I've helped a few friend photographers by editing their photos when they're overloaded with work. They cull and edit the photos that go on the blog and I match their style and edit the rest. I've only done it with people I know personally. Is this a common thing among professionals? How would I go about getting more work like this? Sorry if this isn't the right place to ask this question!


3 Answers 3


Many full-time professional photographers employ assistants of various kinds.

An assistant could be:

  • handling and setting up lighting gear before or during the photoshoot
  • holding light disc or other reflector
  • metering exposure
  • loading film into film camera or film back
  • retouching, color correcting or post-processing photos
  • managing digital files or film negatives storage
  • managing metadata
  • managing finances
  • managing licensing of photos and legal issues
  • lugging the photographer's gear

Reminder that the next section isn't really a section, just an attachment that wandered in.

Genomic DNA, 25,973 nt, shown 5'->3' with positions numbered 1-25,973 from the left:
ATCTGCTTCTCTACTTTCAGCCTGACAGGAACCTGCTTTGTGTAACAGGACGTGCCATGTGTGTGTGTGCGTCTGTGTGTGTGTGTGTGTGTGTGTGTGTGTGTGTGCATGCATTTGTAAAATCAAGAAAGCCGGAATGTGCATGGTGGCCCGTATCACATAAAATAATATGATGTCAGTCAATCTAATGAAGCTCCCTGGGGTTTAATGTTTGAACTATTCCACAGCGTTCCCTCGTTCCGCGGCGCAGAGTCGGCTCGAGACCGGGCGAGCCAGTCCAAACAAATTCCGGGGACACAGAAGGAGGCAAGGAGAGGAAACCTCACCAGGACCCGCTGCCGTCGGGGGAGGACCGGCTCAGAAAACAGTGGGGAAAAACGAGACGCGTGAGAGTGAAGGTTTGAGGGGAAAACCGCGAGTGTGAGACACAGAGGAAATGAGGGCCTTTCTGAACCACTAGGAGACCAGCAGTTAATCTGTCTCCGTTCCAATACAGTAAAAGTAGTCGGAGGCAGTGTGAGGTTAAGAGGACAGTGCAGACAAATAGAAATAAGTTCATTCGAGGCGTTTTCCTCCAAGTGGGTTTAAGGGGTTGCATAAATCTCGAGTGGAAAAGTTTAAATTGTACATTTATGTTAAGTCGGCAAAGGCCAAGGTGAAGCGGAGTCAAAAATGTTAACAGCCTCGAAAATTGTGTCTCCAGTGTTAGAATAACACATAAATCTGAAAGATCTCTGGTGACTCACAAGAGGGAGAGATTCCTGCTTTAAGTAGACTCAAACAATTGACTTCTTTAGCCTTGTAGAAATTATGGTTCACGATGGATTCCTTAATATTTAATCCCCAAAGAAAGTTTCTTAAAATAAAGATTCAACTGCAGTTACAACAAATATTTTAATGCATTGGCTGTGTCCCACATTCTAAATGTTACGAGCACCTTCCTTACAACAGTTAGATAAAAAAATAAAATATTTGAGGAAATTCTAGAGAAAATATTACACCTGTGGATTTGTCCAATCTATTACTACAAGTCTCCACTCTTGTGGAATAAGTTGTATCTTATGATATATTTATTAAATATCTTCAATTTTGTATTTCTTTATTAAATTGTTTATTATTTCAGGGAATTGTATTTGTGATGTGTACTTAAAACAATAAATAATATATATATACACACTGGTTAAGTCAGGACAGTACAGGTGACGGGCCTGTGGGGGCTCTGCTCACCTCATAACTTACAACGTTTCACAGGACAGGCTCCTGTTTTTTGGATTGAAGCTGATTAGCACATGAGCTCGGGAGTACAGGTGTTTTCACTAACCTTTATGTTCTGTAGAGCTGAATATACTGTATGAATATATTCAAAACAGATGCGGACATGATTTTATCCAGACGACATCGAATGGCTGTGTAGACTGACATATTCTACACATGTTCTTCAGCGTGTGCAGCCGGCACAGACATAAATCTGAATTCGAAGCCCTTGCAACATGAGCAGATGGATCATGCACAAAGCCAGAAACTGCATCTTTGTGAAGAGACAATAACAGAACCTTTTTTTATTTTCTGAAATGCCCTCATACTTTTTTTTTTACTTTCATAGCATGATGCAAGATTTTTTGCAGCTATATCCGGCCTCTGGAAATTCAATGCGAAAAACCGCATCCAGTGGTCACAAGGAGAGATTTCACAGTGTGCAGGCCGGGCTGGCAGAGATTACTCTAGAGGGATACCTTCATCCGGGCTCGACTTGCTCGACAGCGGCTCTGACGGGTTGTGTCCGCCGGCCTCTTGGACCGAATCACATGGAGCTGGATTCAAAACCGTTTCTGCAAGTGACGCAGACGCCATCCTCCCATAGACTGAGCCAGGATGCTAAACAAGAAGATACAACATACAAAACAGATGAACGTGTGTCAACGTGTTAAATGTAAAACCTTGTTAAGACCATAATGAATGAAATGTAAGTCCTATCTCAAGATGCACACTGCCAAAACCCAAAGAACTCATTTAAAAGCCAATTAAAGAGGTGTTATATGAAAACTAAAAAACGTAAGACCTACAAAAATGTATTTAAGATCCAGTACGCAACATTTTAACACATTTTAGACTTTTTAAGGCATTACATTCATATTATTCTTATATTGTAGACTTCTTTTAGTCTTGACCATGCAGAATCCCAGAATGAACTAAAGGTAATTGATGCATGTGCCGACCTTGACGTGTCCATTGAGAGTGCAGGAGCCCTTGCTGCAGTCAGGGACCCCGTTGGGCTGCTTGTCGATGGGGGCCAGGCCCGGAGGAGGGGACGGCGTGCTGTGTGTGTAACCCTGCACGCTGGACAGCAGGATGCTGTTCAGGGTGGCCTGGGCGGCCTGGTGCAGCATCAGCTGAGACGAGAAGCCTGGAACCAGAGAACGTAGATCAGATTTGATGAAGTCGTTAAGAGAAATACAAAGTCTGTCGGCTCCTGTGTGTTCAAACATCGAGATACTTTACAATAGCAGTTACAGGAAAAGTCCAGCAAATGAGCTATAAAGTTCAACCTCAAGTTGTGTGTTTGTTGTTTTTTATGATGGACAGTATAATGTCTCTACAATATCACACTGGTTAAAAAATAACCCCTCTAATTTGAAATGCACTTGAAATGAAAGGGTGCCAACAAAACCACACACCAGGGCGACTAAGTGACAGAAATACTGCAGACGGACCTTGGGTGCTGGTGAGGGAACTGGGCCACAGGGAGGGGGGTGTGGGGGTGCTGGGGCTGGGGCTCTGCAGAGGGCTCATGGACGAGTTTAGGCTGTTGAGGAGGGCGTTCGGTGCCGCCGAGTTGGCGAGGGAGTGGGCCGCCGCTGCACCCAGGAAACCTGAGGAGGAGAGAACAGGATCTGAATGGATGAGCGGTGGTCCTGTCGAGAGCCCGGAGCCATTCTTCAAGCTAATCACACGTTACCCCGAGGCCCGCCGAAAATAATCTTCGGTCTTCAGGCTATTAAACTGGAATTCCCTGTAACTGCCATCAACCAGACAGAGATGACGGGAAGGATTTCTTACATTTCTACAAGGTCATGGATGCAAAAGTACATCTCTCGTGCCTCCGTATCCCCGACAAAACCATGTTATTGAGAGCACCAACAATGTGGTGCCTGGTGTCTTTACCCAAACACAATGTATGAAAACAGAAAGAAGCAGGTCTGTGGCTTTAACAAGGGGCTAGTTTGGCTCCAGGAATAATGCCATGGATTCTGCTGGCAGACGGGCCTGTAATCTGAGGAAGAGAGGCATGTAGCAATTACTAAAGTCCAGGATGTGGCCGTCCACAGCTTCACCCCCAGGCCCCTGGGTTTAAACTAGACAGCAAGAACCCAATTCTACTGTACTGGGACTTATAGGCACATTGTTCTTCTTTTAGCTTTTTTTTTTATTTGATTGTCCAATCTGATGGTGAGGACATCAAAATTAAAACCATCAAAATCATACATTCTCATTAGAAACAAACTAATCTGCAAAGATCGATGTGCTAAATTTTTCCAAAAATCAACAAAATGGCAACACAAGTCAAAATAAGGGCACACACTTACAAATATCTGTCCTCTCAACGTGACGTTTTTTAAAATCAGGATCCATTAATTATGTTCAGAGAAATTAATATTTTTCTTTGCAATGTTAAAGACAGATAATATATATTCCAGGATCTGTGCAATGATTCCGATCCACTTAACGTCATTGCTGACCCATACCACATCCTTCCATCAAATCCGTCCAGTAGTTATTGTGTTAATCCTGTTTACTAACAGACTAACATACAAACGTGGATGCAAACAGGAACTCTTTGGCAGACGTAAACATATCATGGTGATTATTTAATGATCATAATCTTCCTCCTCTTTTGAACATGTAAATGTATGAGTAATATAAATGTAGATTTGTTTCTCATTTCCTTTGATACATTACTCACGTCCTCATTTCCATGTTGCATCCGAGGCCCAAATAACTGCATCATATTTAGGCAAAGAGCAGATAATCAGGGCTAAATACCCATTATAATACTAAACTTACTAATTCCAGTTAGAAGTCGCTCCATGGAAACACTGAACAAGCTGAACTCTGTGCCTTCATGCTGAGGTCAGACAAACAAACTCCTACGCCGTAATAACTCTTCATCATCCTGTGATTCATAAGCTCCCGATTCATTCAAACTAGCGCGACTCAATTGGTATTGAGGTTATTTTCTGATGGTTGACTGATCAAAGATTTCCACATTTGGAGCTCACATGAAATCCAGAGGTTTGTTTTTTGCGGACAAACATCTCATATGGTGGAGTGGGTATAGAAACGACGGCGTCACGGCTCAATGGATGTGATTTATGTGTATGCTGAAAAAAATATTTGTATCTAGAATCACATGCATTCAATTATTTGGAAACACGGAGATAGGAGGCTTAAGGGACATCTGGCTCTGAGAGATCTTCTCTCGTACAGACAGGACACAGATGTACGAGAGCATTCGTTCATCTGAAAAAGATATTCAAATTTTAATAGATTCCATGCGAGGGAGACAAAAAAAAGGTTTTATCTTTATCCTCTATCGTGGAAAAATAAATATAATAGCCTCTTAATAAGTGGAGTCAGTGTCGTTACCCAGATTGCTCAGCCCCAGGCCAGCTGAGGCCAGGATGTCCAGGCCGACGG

These are just a few examples as assistant duties could encompass any aspect of photo production.

A photographer could employ lots of assistants or none at all, it all depends on his/her style of work and, usually, available financial resources.


It's pretty common to outsource editing, especially in fashion photography where the high-end edits are a full-time job, not only because of the skills, but mostly because of the time it takes to do the skin job and the special effects (up to 6 hours/picture). So it couldn't possibly be done by the same person, they have to make photographers and retouchers work in parallel.


This is both very common and difficult to break into.

The practice of a pro photographer concentrating on the important things - shooting pictures and building client relationships - and outsourcing the rest is as old as professional photography. Ages before Lightroom arrived there were lab assistants doing darkroom stuff and retouchers working with scalpels and tiny brushes.

It is difficult to break into because there is a high level of trust involved. A retoucher can improve a picture greatly, and ruin it completely. He gets to see all the stuff, and learns a lot - which is good for you, but a possible problem for the pro if he is afraid of competition.

To get more work like this you need to hang around pro photographers and have something to show your work. A portfolio, or a photo blog to build your "street cred".


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